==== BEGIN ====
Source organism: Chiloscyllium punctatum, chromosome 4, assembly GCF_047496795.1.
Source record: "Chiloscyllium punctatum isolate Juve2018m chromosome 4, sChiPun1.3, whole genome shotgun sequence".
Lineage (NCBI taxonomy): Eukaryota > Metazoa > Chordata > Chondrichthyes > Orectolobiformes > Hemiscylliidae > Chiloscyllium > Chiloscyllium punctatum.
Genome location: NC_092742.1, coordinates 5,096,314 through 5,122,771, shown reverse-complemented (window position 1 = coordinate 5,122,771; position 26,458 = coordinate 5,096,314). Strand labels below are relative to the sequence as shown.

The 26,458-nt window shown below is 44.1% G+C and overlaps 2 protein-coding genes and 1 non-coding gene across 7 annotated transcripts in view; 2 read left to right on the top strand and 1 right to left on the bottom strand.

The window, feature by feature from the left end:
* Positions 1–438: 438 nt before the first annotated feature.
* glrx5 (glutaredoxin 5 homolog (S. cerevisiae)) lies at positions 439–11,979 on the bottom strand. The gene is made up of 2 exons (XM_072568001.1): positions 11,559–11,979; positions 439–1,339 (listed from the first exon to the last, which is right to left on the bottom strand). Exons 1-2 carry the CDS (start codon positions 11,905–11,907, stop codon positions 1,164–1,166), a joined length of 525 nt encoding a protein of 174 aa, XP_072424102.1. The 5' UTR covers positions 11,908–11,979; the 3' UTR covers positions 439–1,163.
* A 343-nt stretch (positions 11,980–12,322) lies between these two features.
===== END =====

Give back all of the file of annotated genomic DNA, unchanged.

Source organism: Chiloscyllium punctatum, chromosome 4, assembly GCF_047496795.1.
Source record: "Chiloscyllium punctatum isolate Juve2018m chromosome 4, sChiPun1.3, whole genome shotgun sequence".
Lineage (NCBI taxonomy): Eukaryota > Metazoa > Chordata > Chondrichthyes > Orectolobiformes > Hemiscylliidae > Chiloscyllium > Chiloscyllium punctatum.
Genome location: NC_092742.1, coordinates 5,096,314 through 5,122,771, shown reverse-complemented (window position 1 = coordinate 5,122,771; position 26,458 = coordinate 5,096,314). Strand labels below are relative to the sequence as shown.

The 26,458-nt window shown below is 44.1% G+C and overlaps 2 protein-coding genes and 1 non-coding gene across 7 annotated transcripts in view; 2 read left to right on the top strand and 1 right to left on the bottom strand.

The window, feature by feature from the left end:
* Positions 1–438: 438 nt before the first annotated feature.
* glrx5 (glutaredoxin 5 homolog (S. cerevisiae)) lies at positions 439–11,979 on the bottom strand. The gene is made up of 2 exons (XM_072568001.1): positions 11,559–11,979; positions 439–1,339 (listed from the first exon to the last, which is right to left on the bottom strand). Exons 1-2 carry the CDS (start codon positions 11,905–11,907, stop codon positions 1,164–1,166), a joined length of 525 nt encoding a protein of 174 aa, XP_072424102.1. The 5' UTR covers positions 11,908–11,979; the 3' UTR covers positions 439–1,163.
* A 343-nt stretch (positions 11,980–12,322) lies between these two features.